- East of England ambulance trust set to appoint interim chief
- Appointment still requires NHSI approval, HSJ understands
- It follows the resignation of Robert Morton last month
East of England Ambulance Service Trust has lined up an interim chief executive following the resignation of Robert Morton last month, HSJ understands.
The embattled trust has put forward management consultant Dorothy Hosein to take up the challenging role on a temporary basis. The appointment still requires sign off from NHS Improvement, senior sources told HSJ.
The trust is keen to secure a new leader as it bids to address some of the worst ambulance response times in England.
The trust has already raised concerns about how it will cope this winter following significant ambulance delays last year, and recently floated plans for using volunteer ambulance drivers and drafting in the military to cover staff shortages.
Ms Hosein has held senior management roles in the NHS acute sector across the East of England since 2010 but she has not worked in the ambulance sector.
Her most recent role was an eight month stint as interim managing director at Mid Essex Hospital Services Trust. She was chief executive of Queen Elizabeth Hospital King’s Lynn Foundation Trust for nearly three years between 2014 and 2017.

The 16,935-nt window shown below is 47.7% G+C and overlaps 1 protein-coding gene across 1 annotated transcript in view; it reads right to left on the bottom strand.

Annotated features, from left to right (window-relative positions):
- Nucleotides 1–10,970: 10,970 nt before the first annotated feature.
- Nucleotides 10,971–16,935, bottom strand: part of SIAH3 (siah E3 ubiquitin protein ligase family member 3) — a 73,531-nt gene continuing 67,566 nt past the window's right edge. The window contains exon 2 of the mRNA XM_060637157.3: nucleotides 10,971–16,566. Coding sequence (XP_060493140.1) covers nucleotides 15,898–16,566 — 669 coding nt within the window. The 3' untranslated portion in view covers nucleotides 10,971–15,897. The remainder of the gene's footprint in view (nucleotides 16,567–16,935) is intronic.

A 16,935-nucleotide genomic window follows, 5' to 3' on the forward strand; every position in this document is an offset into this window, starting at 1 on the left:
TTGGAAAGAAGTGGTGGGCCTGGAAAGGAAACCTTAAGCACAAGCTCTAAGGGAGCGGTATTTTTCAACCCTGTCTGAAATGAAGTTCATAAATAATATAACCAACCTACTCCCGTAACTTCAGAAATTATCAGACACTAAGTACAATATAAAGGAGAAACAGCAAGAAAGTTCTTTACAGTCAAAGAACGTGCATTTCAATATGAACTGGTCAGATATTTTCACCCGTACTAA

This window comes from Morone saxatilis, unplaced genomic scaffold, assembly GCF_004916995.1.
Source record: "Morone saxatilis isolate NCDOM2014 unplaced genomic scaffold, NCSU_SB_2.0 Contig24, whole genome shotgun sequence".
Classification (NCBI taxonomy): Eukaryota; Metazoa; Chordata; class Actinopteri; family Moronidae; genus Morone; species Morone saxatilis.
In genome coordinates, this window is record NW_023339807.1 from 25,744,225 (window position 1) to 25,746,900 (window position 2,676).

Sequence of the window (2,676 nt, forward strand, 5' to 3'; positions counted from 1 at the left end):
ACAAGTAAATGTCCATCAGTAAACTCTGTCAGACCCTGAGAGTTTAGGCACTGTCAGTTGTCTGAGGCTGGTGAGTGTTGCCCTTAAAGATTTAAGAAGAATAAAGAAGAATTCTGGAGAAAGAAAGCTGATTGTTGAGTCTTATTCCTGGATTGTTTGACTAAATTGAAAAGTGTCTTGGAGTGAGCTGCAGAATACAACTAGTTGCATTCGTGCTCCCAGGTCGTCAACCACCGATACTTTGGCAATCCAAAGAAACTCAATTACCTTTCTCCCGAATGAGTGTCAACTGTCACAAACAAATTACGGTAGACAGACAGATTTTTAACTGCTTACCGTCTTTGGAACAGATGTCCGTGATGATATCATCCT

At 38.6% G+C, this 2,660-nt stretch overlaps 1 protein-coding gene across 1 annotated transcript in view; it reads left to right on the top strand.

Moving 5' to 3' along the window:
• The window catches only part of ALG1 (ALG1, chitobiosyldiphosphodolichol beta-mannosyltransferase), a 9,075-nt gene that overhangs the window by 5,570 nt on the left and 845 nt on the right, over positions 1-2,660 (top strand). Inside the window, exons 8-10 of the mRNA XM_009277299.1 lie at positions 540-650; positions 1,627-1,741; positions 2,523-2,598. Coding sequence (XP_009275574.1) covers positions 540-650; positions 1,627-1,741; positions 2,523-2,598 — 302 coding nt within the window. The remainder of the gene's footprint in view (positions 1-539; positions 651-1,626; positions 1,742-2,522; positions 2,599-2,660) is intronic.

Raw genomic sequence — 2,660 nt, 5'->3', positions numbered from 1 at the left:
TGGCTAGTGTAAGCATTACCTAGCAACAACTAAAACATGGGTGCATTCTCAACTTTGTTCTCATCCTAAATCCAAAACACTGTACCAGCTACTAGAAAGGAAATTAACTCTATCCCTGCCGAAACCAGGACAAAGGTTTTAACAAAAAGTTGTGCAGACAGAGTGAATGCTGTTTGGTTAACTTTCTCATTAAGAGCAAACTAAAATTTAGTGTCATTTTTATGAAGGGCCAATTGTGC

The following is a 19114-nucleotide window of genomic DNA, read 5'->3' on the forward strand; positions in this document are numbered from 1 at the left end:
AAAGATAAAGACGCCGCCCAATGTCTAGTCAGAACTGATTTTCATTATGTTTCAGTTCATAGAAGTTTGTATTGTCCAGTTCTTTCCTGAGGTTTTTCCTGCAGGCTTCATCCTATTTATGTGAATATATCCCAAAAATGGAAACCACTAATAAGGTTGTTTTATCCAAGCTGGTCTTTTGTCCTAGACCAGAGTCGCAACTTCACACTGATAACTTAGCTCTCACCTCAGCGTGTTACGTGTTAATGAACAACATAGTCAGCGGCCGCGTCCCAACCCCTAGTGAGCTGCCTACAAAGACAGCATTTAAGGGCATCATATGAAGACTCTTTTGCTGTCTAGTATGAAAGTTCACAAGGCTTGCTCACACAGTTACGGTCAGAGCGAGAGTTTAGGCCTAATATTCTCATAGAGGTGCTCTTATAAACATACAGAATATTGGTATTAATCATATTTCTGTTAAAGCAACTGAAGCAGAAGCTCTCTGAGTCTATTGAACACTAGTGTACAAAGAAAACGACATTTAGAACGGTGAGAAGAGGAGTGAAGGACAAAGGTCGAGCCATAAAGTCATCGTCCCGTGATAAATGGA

One senior central source told HSJ the trust’s desire to appoint a chief with no ambulance experience laid bare the shortage of leaders within the ambulance sector.
The move follows Mr Morton announcing his resignation last month, citing personal reasons after around three years in charge. Deputy chief executive Lindsey Stafford-Scott has been covering the role since his departure.
Mr Morton’s tenure included a significantly challenging period, which resulted in a risk summit after whistleblower allegations about patient harm caused by ambulance delays and cultural concerns.
Trust chair Sarah Boulton, however, said Mr Morton had the board’s unequivocal backing. He left a “great” legacy and his departure had “saddened” her, she said last month.
Verdicts on Mr Morton’s tenure from outside the trust were also split. A review by Deloitte concluded in July there was “cohesive leadership” with a “clear vision” under his charge.
The Care Quality Commission, however, raised concerns about how well led the trust was and had given it a requires improvement rating just weeks before the Deloitte review was released.
The trust and NHSI both declined to make a substantive comment on the appointment of Ms Hosein.
The trust said it was in a “process of selecting an interim chief executive… with stakeholders” and it would confirm the move “in due course”.
Information obtained by HSJ